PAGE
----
9. I love the voice--think you nailed it--but I'm afraid I would be worn out if I had to read an entire book written in this voice.

    Is this your main character or just one pov character?

    I read and write mg and ya books so I may not have as much patience as most adult readers have, so don't let me dissuade you. Very nice opening.

  10. oh, and yes, yes, yes, take the author's note out.

  11. This felt very real to me. As the child of a special educator, I found the voice very authentic. I agree with the poster above who said it may be hard to carry through an entire novel, but I suppose it all depends on how the plot progresses.

    Also, I'm glad the author's note was there for the purposes of this contest. My guess is that you do not include it in your actual novel because anyone picking up the book would know that they are reading about a MC with Down's Syndrome. But I found it helpful for this short excerpt.

    Nicely done.

  12. The women's fiction genre threw me. Maybe mainstream fiction?

    I like the cadence of the speaker but as Sally says, I might be worn out if I read a whole book in this voice. The reason for me is the use of "which"--I loved it for the character, but it was jarring. I also needed to know what some of the words meant like "case it out." I didn't understand what was going on.

  13. Hello,
    Author of this entry here! Wanted to let you know that the book is not all written from Ari's viewpoint.

    Authoress, is this allowed (to answer questions)? If not, would you please delete this comment? Thank you!

  14. This is a hard one to judge because the character is a bit hard to connect to. I am hoping that the story has depth and perhaps goes to some dark places but it is hard to tell from such a short sample. If the story is largely observational in this way, I don't think it would be very satisfying. I could be hooked. In cases like this, I would probably reach for the synopsis so I knew what kind of journey you were planning to take me on. With some stories you just have to hang in there for the big payoff.

  15. I wanna know where this story is heading! Nice snip.

    Happy Writing,
    A. McElfresh

  16. I like the voice well enough to read a bit more.

    Be careful of your mixed tenses. Some of this might be intentional because of the character, just make sure you are aware of when and why you choose to use past or present in each instance (which you might already be). It just seemed to jump between them a bit much for me.

  17. Interesting concept for a story. I'd pick this up in the store and keep reading. It's hard to tell now, with just this small snippet, what the story would be like. I do like the idea, I don't recall ever seeing a first person book with a person with Down's Syndrome.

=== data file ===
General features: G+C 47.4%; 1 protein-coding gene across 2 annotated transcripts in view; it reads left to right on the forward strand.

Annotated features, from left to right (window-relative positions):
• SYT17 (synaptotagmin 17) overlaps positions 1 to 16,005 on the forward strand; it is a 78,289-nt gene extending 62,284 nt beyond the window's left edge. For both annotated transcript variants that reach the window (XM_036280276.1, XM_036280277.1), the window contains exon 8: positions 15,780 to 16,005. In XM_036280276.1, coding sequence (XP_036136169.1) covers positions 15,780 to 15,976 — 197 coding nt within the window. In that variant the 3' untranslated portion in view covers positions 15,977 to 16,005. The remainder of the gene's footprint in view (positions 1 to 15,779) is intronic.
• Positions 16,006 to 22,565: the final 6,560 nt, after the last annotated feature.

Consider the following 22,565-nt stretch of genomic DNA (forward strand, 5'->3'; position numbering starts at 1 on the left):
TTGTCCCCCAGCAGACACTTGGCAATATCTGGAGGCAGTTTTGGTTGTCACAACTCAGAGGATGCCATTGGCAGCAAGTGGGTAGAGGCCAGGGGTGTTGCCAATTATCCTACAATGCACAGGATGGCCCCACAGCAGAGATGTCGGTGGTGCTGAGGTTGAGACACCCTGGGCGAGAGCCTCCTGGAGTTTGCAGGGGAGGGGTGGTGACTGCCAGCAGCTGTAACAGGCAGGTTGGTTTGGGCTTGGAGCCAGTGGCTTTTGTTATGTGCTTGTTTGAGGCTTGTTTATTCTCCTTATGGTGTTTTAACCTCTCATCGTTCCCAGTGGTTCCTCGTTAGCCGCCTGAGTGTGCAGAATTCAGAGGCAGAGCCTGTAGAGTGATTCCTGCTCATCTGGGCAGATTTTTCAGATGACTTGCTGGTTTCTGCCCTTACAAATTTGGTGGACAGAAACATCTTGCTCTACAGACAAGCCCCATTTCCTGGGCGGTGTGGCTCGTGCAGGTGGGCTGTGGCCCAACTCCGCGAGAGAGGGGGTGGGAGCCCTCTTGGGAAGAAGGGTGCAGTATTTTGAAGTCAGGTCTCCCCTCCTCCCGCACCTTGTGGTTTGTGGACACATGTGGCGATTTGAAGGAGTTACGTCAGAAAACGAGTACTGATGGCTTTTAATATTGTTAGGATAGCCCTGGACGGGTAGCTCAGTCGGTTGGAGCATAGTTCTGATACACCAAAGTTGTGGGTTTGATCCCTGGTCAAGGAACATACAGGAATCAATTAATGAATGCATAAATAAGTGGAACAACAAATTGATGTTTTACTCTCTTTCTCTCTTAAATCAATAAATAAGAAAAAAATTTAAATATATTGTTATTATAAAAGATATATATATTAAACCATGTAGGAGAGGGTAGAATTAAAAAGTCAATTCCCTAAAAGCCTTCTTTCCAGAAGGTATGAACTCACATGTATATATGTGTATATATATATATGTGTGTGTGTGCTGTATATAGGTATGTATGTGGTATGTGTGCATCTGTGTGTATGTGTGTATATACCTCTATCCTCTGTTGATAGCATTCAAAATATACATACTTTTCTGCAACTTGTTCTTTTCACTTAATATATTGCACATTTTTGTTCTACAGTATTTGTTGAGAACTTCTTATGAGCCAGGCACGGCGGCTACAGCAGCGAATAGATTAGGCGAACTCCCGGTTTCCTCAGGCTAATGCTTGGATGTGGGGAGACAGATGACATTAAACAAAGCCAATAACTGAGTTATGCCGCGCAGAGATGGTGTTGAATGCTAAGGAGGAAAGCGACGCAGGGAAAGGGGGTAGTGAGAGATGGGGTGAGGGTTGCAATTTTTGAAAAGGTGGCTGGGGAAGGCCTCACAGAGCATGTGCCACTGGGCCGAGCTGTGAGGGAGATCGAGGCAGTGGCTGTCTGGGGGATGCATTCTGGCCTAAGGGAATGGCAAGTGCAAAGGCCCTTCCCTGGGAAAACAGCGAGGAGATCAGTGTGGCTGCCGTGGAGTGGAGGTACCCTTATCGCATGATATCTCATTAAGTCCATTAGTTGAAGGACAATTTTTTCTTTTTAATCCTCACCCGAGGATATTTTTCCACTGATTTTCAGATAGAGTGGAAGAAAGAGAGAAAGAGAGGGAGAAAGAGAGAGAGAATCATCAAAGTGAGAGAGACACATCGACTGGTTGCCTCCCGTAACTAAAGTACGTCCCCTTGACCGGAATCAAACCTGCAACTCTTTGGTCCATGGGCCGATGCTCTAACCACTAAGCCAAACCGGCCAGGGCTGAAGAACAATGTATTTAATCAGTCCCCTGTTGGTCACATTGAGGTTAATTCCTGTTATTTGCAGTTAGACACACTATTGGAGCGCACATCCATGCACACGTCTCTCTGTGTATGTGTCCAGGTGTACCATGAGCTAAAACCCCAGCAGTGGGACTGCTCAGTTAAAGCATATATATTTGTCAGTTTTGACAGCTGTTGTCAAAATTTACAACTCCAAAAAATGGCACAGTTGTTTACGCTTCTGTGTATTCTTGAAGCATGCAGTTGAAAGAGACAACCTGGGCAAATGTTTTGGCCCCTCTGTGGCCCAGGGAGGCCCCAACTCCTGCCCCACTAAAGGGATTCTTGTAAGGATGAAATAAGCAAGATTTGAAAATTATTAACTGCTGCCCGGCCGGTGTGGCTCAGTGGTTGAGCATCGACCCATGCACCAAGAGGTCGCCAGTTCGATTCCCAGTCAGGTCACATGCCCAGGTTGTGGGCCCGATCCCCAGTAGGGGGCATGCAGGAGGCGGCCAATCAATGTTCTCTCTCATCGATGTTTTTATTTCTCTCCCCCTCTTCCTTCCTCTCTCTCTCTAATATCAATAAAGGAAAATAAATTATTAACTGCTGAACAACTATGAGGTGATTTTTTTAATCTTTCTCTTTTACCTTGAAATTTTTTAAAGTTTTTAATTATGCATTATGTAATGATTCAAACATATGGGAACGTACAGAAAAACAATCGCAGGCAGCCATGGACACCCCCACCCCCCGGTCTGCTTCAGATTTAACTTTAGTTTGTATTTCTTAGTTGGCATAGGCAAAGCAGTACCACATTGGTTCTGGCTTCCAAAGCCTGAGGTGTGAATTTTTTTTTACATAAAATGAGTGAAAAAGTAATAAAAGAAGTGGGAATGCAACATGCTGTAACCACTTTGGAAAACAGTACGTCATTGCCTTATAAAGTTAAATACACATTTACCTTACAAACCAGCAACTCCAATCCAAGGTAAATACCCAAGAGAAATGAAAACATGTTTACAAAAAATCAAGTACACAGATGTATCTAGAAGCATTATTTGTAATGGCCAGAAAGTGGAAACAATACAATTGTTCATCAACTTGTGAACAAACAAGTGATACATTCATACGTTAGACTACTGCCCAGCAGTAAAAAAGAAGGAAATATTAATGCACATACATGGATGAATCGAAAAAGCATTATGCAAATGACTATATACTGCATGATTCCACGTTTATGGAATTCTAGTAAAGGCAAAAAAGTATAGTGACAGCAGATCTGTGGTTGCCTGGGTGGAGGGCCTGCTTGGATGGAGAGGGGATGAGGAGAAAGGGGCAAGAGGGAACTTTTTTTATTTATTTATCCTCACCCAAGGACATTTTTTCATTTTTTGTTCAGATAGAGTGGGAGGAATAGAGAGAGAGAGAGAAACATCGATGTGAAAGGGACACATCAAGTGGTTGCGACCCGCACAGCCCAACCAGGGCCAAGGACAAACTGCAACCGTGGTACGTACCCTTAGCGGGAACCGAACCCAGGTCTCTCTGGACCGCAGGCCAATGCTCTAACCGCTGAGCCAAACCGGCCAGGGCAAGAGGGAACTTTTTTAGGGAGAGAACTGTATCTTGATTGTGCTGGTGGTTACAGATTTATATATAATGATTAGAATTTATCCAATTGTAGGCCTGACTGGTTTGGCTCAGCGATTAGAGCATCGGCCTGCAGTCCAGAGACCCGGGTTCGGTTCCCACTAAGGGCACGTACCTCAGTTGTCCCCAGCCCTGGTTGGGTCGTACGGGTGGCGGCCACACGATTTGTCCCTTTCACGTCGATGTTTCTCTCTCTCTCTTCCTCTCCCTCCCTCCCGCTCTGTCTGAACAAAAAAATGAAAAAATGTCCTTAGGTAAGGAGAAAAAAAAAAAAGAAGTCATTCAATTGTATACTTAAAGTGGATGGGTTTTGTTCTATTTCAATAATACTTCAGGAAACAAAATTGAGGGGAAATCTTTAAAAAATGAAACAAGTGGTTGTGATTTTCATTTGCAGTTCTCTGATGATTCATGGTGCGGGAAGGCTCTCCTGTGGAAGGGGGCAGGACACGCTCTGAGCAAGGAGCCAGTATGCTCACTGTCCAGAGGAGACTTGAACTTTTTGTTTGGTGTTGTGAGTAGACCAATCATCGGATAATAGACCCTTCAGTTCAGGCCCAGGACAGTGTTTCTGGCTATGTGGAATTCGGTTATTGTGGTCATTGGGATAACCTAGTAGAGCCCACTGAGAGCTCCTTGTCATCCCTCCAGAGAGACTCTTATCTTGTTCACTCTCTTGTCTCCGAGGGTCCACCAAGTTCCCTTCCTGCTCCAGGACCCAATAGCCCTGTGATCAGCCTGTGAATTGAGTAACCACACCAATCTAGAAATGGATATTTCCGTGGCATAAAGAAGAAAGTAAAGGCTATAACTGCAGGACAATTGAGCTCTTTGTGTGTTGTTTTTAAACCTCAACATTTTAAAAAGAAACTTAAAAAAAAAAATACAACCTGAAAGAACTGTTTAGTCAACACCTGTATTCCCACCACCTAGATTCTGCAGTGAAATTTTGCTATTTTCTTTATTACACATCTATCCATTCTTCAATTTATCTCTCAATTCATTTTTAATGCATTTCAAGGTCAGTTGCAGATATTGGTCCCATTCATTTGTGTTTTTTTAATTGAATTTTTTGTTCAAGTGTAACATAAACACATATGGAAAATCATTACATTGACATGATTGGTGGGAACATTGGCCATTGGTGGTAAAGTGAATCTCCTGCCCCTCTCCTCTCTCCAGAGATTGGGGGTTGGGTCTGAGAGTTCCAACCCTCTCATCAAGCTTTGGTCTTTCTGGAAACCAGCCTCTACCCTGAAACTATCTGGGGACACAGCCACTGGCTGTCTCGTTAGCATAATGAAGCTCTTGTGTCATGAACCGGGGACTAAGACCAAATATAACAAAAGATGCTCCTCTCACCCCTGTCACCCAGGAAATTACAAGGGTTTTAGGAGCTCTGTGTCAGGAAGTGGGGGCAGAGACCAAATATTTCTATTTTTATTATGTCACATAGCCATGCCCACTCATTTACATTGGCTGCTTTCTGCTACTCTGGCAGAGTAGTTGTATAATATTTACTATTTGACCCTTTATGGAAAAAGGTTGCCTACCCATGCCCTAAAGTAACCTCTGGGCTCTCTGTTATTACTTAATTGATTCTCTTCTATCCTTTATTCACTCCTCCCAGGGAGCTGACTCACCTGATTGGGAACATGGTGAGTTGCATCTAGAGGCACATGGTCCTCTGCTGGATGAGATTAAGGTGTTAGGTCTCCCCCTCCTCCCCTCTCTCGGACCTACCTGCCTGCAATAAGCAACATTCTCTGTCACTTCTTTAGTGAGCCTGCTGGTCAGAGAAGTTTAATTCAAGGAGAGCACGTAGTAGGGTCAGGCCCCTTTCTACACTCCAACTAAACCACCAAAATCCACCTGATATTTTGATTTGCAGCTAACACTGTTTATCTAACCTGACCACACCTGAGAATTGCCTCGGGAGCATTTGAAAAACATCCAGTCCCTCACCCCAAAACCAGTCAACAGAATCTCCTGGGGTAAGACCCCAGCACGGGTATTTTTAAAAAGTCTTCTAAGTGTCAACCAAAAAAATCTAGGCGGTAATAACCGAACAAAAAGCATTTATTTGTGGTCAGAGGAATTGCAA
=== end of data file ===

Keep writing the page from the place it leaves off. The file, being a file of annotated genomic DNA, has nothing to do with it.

Good luck with your novel.


  18. Someone commented about not liking the author's note at the beginning. I assume that you put it there just for this contest. I thought it was appropriate for such a short entry.

    To me you nailed the voice of someone with Down's syndrome.

  19. I realise you're not going to put the author's note in your actual manuscript, but I still kind of thought it was cheating for this comp. I'm sure other people's entries would have been clearer or come across better if we knew a little more information. I always think the point of this comp (apart from maybe landing an agent) is to see if people are hooked on your 250 words alone, without any other information.

    I also would have preferred to come to the realisation she was different by reading the story rather than the author's note (showing versus telling). I think your voice is great and most readers would have figured it out by the end of the 250, because you do such a good job exposing it. We might not know what kind of disability the MC has, but we know there's some reason the boys are mocking her. So basically, I think you should have confidence in your ability as a storyteller and don't worry about explanations. :-)

  20. Re: the author's note -- point definitely well-taken! Thanks.

  21. I get that the character here has Downs Syndrome - and I would expect some of her comments to be tangential in nature (which you nailed, by the way). But this can be hard on the reader because of the (deliberately) rambling sentences and grammatical errors.

    The shifts of POV made this harder to read too.

    I'm afraid I read the first sentence three times and still didn't understand the second use of Independent Living here.

    Kudos to you for tackling this challenging subject.